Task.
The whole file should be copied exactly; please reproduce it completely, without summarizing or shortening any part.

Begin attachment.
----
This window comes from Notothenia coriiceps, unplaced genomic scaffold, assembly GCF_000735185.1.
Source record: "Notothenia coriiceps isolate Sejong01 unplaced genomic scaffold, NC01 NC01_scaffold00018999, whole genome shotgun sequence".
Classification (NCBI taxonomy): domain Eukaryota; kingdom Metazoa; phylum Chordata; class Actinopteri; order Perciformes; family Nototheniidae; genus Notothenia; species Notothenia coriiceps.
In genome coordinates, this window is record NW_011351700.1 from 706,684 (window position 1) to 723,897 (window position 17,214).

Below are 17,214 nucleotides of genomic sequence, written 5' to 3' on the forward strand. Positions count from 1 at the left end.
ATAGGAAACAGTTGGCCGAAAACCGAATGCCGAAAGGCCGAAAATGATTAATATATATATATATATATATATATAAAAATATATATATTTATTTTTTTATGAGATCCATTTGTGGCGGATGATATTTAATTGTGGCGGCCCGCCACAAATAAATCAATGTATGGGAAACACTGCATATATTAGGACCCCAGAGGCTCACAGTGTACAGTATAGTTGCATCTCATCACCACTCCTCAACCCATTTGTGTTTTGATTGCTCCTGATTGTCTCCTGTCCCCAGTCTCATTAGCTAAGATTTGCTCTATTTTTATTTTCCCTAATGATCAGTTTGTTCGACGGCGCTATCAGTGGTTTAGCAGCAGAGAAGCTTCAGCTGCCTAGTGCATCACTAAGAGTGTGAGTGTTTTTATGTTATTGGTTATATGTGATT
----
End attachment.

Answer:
This window comes from Notothenia coriiceps, unplaced genomic scaffold, assembly GCF_000735185.1.
Source record: "Notothenia coriiceps isolate Sejong01 unplaced genomic scaffold, NC01 NC01_scaffold00018999, whole genome shotgun sequence".
Classification (NCBI taxonomy): domain Eukaryota; kingdom Metazoa; phylum Chordata; class Actinopteri; order Perciformes; family Nototheniidae; genus Notothenia; species Notothenia coriiceps.
In genome coordinates, this window is record NW_011351700.1 from 706,684 (window position 1) to 723,897 (window position 17,214).

Below are 17,214 nucleotides of genomic sequence, written 5' to 3' on the forward strand. Positions count from 1 at the left end.
ATAGGAAACAGTTGGCCGAAAACCGAATGCCGAAAGGCCGAAAATGATTAATATATATATATATATATATATATAAAAATATATATATTTATTTTTTTATGAGATCCATTTGTGGCGGATGATATTTAATTGTGGCGGCCCGCCACAAATAAATCAATGTATGGGAAACACTGCATATATTAGGACCCCAGAGGCTCACAGTGTACAGTATAGTTGCATCTCATCACCACTCCTCAACCCATTTGTGTTTTGATTGCTCCTGATTGTCTCCTGTCCCCAGTCTCATTAGCTAAGATTTGCTCTATTTTTATTTTCCCTAATGATCAGTTTGTTCGACGGCGCTATCAGTGGTTTAGCAGCAGAGAAGCTTCAGCTGCCTAGTGCATCACTAAGAGTGTGAGTGTTTTTATGTTATTGGTTATATGTGATT